Swimming vs. Running: Which One Is Right for You

Swimming Vs.

Running: Which One Is Right For You?

The best way to lose weight is through exercise. However, it’s not always easy to get up off the couch and start exercising regularly. If you’re like most people, your body wants to maintain its current size. So if you want to lose weight, you have to do something else first.

You could try dieting. Dieting isn’t necessarily bad, but it usually doesn’t work very well because it requires willpower and discipline (which may or may not come from within).

Or you could go with the “swim or walk” approach. That means you don’t need to diet at all! Instead, you just swim or walk around a pool or lake for several hours each day until your body gets used to it.

Sounds great right?

Well, it is good for some people, but not everyone can do that long of a workout every single day. And even then, they still might not see results fast enough to make losing weight worthwhile.

The better choice for you is to lose weight quickly, without dieting. The best way to do this is through exercise.

When you exercise, your body has to burn more calories than it usually does. It’ll continue to do this until it reaches a “happy” weight, which should be the same number of calories you’ve been burning through daily exercise. At that point, you could either maintain your current weight or change your exercise habits and maintain from there. (Don’t worry about dieting at this point!)

The best way to get in shape is to do a little of everything. If you want, you could walk or swim for 30 minutes per day and tone your muscles that way. This is very good if you don’t have too much time, or if you’re not in very good shape.

But if you’ve been sitting on the couch for a few years and have a lot of weight to lose, you might want to start running or jogging. It’ll be hard at first. You should start by walking fast for about 15 minutes, then slowly working your way up to jogging for 30 minutes in a single session.

Once you’re able to do that, you could try running and jogging every other day or so. Start with half an hour, then work your way up to an hour. After that, you should be able to run for as long as you want.

Of course, there’s no real point in running if you’re not going to diet properly at the same time. You maybe shouldn’t eat too much junk food (or any junk food at all), and avoid too much soda and fast food. Try eating a lot of fruits and vegetables instead, and drink lots of water.

In a few months, you should be in great shape and ready to try out for the high school football team. Good luck!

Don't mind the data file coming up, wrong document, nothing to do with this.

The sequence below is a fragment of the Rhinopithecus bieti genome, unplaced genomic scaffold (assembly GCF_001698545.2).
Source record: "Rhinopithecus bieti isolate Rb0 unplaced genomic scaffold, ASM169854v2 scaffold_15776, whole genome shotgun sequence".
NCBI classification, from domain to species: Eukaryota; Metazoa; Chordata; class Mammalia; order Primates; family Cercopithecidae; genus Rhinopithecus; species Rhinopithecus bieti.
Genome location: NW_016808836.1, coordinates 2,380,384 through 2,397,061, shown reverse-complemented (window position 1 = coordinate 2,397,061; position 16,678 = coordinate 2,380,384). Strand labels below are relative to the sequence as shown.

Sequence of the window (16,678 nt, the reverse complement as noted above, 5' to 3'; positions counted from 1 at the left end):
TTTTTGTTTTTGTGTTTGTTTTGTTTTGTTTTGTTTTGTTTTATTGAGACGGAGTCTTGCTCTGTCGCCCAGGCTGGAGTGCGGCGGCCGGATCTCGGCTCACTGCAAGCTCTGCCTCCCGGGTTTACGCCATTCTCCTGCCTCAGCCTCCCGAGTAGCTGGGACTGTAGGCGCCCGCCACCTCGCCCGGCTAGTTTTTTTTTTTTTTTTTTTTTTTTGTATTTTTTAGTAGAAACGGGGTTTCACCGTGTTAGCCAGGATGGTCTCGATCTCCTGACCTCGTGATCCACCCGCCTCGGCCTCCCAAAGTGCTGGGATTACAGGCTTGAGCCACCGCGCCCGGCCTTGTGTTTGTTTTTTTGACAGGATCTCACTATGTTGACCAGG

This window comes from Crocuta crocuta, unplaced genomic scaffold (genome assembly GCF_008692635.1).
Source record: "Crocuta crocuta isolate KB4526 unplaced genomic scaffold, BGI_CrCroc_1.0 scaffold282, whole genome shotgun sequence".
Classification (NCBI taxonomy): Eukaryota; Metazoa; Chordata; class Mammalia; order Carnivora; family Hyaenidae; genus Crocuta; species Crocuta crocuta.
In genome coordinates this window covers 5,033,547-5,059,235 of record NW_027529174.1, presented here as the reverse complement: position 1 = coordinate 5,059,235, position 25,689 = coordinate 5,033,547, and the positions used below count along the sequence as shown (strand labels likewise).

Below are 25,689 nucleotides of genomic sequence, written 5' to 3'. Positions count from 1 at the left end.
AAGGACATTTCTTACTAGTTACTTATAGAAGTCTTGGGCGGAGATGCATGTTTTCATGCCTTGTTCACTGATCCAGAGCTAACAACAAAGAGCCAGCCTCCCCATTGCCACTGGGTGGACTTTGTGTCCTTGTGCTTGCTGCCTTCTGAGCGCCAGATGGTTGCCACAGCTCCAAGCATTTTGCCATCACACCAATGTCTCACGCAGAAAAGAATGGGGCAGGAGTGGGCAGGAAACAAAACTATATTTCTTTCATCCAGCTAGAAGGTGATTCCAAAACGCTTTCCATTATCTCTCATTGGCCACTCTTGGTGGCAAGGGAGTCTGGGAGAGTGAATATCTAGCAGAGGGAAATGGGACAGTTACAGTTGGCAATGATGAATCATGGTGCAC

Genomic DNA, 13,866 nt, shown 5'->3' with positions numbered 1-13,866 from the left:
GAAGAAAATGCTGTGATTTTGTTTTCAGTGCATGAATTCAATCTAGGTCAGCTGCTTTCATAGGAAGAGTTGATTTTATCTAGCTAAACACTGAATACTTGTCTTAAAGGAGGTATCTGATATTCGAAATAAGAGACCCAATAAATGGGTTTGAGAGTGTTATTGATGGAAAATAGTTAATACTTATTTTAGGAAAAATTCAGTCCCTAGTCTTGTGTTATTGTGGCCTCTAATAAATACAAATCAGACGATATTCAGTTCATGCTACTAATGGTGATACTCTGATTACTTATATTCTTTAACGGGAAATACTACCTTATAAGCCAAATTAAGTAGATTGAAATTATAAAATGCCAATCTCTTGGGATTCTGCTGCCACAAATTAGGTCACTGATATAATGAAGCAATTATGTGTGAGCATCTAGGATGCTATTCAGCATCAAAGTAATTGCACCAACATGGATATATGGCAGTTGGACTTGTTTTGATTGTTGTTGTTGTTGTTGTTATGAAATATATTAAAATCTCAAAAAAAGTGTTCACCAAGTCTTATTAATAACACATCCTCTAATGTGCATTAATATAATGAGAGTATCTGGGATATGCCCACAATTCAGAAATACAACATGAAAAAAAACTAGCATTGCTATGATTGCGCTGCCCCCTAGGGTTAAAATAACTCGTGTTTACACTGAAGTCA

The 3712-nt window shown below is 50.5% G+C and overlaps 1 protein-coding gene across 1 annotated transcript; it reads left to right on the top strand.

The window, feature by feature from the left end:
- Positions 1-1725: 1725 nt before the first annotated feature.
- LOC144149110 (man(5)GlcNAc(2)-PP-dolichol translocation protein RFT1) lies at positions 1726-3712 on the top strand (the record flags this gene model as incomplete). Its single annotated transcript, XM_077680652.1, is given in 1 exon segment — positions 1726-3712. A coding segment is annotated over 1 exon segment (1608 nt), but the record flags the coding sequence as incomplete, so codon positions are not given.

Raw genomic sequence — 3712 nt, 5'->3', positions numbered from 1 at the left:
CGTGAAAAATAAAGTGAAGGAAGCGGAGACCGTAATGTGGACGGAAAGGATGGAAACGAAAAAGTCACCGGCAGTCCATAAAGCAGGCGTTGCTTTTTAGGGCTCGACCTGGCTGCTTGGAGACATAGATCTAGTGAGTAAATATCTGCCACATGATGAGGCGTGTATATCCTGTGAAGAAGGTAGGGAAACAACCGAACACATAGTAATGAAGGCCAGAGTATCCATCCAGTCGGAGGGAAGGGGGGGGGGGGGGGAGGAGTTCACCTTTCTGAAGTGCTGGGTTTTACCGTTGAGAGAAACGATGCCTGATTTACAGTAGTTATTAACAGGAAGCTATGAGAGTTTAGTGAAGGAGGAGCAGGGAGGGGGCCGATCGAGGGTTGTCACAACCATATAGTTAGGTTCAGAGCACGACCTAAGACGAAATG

Swimming vs Running: What’s Better?

Swimming is a great activity to get in shape, but it isn’t the only thing you should be doing. While swimming won’t make you big and bulky, it doesn’t help much with building endurance. If you want to run marathons or even long distances, you need to work on your endurance in addition to your strength training.

The best way to do this is through running. In addition to giving you great endurance, running also helps tone your leg muscles a lot better than swimming. That isn’t to say that swimming isn’t beneficial for building leg muscles, but swimming tends to work the upper half of your body a lot more than running does.

As long as you don’t overdo it when you start running, you shouldn’t have too many problems. You’ll probably start seeing changes in your body fairly quickly if you do it right. If you’ve never run long distances before, you might even want to start slow (like using a treadmill) and work your way up from there.

Swimming is still an excellent activity for sure. It’s just that you have to remember that swimming and running are both different, and should be treated as such. Still, if you really want to get in shape for sports, it probably wouldn’t hurt if you did a little of both!

Sources & references used in this article:

Using modeling to understand how athletes in different disciplines solve the same problem: swimming versus running versus speed skating by JJ De Koning, C Foster, A Lucia… – … Journal of Sports …, 2011 – journals.humankinetics.com

Taste aversion in rats induced by forced swimming, voluntary running, forced running, and lithium chloride injection treatments by T Masaki, S Nakajima – Physiology & behavior, 2006 – Elsevier

Cardiac adaptation to endurance exercise training: Differential impact of swimming and running by V Martinez, M Sanz de la Garza, G Grazioli… – European Journal of …, 2020 – Taylor & Francis

Prior running, but not swimming, hinders running-based taste aversion learning in rats by S Nakajima – Learning and Motivation, 2015 – Elsevier

Choke: What the secrets of the brain reveal about getting it right when you have to by S Beilock – 2010 – books.google.com

Swimming micro-machine driven by magnetic torque by K Ishiyama, M Sendoh, A Yamazaki, KI Arai – Sensors and Actuators A …, 2001 – Elsevier

Complete conditioning for swimming by D Salo, SA Riewald – 2008 – books.google.com

“You Can Feel Them Looking at You”: The Experiences of Adolescent Girls at Swimming Pools by K James – Journal of leisure research, 2000 – Taylor & Francis

Swim, Memory by M Nix – Fourth Genre: Explorations in Nonfiction, 2010 – muse.jhu.edu